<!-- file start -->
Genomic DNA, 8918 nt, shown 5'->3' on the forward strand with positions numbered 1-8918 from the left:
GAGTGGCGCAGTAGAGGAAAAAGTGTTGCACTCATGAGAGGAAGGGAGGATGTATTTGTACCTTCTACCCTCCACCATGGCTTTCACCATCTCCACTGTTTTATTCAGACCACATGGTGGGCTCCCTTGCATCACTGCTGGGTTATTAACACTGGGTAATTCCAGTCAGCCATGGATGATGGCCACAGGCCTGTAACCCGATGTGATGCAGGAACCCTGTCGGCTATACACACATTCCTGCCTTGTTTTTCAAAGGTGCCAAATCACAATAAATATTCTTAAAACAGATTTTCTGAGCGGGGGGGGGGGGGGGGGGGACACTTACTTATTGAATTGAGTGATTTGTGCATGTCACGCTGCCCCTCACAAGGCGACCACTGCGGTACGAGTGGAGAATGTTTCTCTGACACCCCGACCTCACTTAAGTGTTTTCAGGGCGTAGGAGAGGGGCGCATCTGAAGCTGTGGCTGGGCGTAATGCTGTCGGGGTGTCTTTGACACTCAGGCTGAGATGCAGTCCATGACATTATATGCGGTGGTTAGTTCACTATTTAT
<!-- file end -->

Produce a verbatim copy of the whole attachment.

Genomic DNA, 8918 nt, shown 5'->3' on the forward strand with positions numbered 1-8918 from the left:
GAGTGGCGCAGTAGAGGAAAAAGTGTTGCACTCATGAGAGGAAGGGAGGATGTATTTGTACCTTCTACCCTCCACCATGGCTTTCACCATCTCCACTGTTTTATTCAGACCACATGGTGGGCTCCCTTGCATCACTGCTGGGTTATTAACACTGGGTAATTCCAGTCAGCCATGGATGATGGCCACAGGCCTGTAACCCGATGTGATGCAGGAACCCTGTCGGCTATACACACATTCCTGCCTTGTTTTTCAAAGGTGCCAAATCACAATAAATATTCTTAAAACAGATTTTCTGAGCGGGGGGGGGGGGGGGGGGGACACTTACTTATTGAATTGAGTGATTTGTGCATGTCACGCTGCCCCTCACAAGGCGACCACTGCGGTACGAGTGGAGAATGTTTCTCTGACACCCCGACCTCACTTAAGTGTTTTCAGGGCGTAGGAGAGGGGCGCATCTGAAGCTGTGGCTGGGCGTAATGCTGTCGGGGTGTCTTTGACACTCAGGCTGAGATGCAGTCCATGACATTATATGCGGTGGTTAGTTCACTATTTAT